I ran the tires off the old Rockwell bandsaw two times the week before last while trying to get a blank ready to turn. Sprung for some urethane tires. Spun the wheels and realized the top bearings were noisy, the bottoms were in good shape. I spent today replacing the tires, bearings and aligning everything. The difference in the noise of the bandsaw running is remarkable.
And in my exuberance, I added a new Moffat lamp. Iturra Design has a mount for the light that fits in the OEM hole.
Thinking about painting the whole thing blue to match the War Eagle ('75) colored tires.
The bowl? Finishing is in progress. Pictures later.
When well tuned and with new bearings, that model saw is very quite as band saws go.
There's a point about the bearings you might want to consider - replacing the bottom bearings also. While feel and hand turning can't be an indicator of good bearings, it can be a way to tell if bearings are going bad. The problem comes when one considers that both the wheel and the pulley have to be removed to test the bottom shaft bearings. Maybe the pulley could stay, but the wheel has enough slow momentum to mask gritty bearings. Once the lower shaft is exposed, running your palm over the shaft to speed it will let you know real quick whether or not the lower bearings need replacing.
The backup bearings on the blade guide can also be a noise maker, particularly the bottom one. Those are 6200 size bearings regardless of saw vintage. Get sealed versions for the most durability. From Accurate, the Nachi brand should be about $4.00 each.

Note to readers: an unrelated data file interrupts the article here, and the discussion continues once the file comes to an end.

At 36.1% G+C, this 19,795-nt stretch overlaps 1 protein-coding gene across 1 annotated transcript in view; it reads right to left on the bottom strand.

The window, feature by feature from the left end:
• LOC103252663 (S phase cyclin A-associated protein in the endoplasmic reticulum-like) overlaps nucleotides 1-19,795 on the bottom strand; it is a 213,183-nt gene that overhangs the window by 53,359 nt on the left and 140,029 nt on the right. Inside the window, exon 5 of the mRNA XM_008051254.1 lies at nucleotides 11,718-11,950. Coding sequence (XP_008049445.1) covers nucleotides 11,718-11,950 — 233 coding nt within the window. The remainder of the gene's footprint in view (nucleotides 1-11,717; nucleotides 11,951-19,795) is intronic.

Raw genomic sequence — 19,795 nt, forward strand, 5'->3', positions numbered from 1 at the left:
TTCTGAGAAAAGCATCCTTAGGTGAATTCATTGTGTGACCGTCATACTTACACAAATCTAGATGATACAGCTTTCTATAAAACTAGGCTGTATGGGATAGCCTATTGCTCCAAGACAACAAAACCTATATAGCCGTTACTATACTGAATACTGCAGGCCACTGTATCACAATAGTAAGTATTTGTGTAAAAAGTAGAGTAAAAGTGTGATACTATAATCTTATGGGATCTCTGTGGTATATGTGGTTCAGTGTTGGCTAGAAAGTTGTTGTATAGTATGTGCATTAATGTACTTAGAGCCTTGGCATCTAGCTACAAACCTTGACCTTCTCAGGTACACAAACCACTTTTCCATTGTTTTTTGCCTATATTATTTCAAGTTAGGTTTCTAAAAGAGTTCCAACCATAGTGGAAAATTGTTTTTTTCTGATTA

Thanks Bob. I replaced the saw guide bearings when I got the saw 3-4 years ago. They seem to still be smooth.
I thought about the lower bearings and decided not to change them at this time. I removed the flex belt and spun the wheel several times and heard/felt nothing. It's not that big of a challenge to get to. I pulled the lower (and upper) wheel(s) to put the tires on and it came off the arbor easily. I reinstalled both wheels with a little anti-seize on the shaft.
I also pulled both drive pulleys. They were installed with the set screw to the inside, a pain in the neck for the upper. they are now reversed so you can see (vice feel) where the set screws are located. And yes, I verified the set screws were on the key. The shaft turned smoothly with the wheel and pulley removed, or at least smooth enough that I didn't notice any issues. Put a little anti-seize on both those shafts as well.
Dearly beloved called during the smoke test after reassembly. I mentioned how quiet the saw was and held the Samsung Galaxy 6S up to the saw. She said that she couldn't hear it running.
Maybe an extreme approach but that's how we roll in ENC.